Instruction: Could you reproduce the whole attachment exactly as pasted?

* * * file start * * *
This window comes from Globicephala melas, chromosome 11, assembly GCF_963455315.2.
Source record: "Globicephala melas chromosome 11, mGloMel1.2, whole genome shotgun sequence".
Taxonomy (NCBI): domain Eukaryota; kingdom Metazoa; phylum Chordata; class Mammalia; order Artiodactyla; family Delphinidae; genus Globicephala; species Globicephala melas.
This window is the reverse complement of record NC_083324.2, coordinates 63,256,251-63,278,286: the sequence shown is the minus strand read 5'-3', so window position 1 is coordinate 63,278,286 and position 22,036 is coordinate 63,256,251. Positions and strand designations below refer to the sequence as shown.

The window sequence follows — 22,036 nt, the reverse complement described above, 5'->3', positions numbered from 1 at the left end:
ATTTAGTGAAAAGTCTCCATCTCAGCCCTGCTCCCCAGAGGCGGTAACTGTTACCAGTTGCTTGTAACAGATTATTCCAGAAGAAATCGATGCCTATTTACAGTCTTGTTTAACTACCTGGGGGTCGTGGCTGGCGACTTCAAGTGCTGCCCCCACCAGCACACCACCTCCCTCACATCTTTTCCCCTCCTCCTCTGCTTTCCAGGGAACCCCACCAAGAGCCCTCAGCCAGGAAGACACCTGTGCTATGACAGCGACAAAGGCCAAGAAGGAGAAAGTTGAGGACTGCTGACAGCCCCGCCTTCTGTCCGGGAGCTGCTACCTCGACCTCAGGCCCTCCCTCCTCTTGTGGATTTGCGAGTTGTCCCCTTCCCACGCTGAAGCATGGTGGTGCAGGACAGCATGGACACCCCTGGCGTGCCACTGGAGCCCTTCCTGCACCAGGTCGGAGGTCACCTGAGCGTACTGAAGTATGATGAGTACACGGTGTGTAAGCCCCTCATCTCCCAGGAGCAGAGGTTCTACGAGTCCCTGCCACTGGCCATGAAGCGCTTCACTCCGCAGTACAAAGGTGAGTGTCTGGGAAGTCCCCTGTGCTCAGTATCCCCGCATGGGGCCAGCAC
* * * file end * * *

This window comes from Globicephala melas, chromosome 11, assembly GCF_963455315.2.
Source record: "Globicephala melas chromosome 11, mGloMel1.2, whole genome shotgun sequence".
Taxonomy (NCBI): domain Eukaryota; kingdom Metazoa; phylum Chordata; class Mammalia; order Artiodactyla; family Delphinidae; genus Globicephala; species Globicephala melas.
This window is the reverse complement of record NC_083324.2, coordinates 63,256,251-63,278,286: the sequence shown is the minus strand read 5'-3', so window position 1 is coordinate 63,278,286 and position 22,036 is coordinate 63,256,251. Positions and strand designations below refer to the sequence as shown.

The window sequence follows — 22,036 nt, the reverse complement described above, 5'->3', positions numbered from 1 at the left end:
ATTTAGTGAAAAGTCTCCATCTCAGCCCTGCTCCCCAGAGGCGGTAACTGTTACCAGTTGCTTGTAACAGATTATTCCAGAAGAAATCGATGCCTATTTACAGTCTTGTTTAACTACCTGGGGGTCGTGGCTGGCGACTTCAAGTGCTGCCCCCACCAGCACACCACCTCCCTCACATCTTTTCCCCTCCTCCTCTGCTTTCCAGGGAACCCCACCAAGAGCCCTCAGCCAGGAAGACACCTGTGCTATGACAGCGACAAAGGCCAAGAAGGAGAAAGTTGAGGACTGCTGACAGCCCCGCCTTCTGTCCGGGAGCTGCTACCTCGACCTCAGGCCCTCCCTCCTCTTGTGGATTTGCGAGTTGTCCCCTTCCCACGCTGAAGCATGGTGGTGCAGGACAGCATGGACACCCCTGGCGTGCCACTGGAGCCCTTCCTGCACCAGGTCGGAGGTCACCTGAGCGTACTGAAGTATGATGAGTACACGGTGTGTAAGCCCCTCATCTCCCAGGAGCAGAGGTTCTACGAGTCCCTGCCACTGGCCATGAAGCGCTTCACTCCGCAGTACAAAGGTGAGTGTCTGGGAAGTCCCCTGTGCTCAGTATCCCCGCATGGGGCCAGCAC